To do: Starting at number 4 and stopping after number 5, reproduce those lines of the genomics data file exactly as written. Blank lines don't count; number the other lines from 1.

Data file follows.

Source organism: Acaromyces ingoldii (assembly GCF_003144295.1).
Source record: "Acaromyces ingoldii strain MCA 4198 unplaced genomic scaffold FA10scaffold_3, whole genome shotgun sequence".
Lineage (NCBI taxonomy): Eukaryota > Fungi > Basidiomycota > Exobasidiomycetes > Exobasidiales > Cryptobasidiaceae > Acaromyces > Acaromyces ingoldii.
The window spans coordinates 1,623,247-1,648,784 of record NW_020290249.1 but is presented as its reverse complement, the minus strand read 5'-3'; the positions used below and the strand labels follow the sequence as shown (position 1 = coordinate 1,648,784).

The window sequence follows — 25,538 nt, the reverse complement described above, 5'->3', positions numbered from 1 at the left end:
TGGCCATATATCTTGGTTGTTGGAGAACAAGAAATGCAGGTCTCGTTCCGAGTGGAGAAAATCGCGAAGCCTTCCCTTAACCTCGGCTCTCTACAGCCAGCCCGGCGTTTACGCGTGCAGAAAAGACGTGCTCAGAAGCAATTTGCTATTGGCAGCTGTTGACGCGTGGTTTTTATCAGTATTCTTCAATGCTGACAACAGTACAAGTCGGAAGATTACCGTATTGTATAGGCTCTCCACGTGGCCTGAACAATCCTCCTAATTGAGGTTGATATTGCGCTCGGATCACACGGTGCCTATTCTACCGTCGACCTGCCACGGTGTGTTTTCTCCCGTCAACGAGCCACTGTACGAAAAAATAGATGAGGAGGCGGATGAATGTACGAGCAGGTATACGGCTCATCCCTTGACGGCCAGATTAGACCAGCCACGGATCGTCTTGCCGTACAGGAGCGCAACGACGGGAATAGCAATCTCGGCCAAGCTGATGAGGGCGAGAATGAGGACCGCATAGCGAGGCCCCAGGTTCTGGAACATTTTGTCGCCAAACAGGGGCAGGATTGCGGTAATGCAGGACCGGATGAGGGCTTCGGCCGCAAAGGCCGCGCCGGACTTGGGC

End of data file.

The window spans coordinates 1,623,247-1,648,784 of record NW_020290249.1 but is presented as its reverse complement, the minus strand read 5'-3'; the positions used below and the strand labels follow the sequence as shown (position 1 = coordinate 1,648,784).

The window sequence follows — 25,538 nt, the reverse complement described above, 5'->3', positions numbered from 1 at the left end: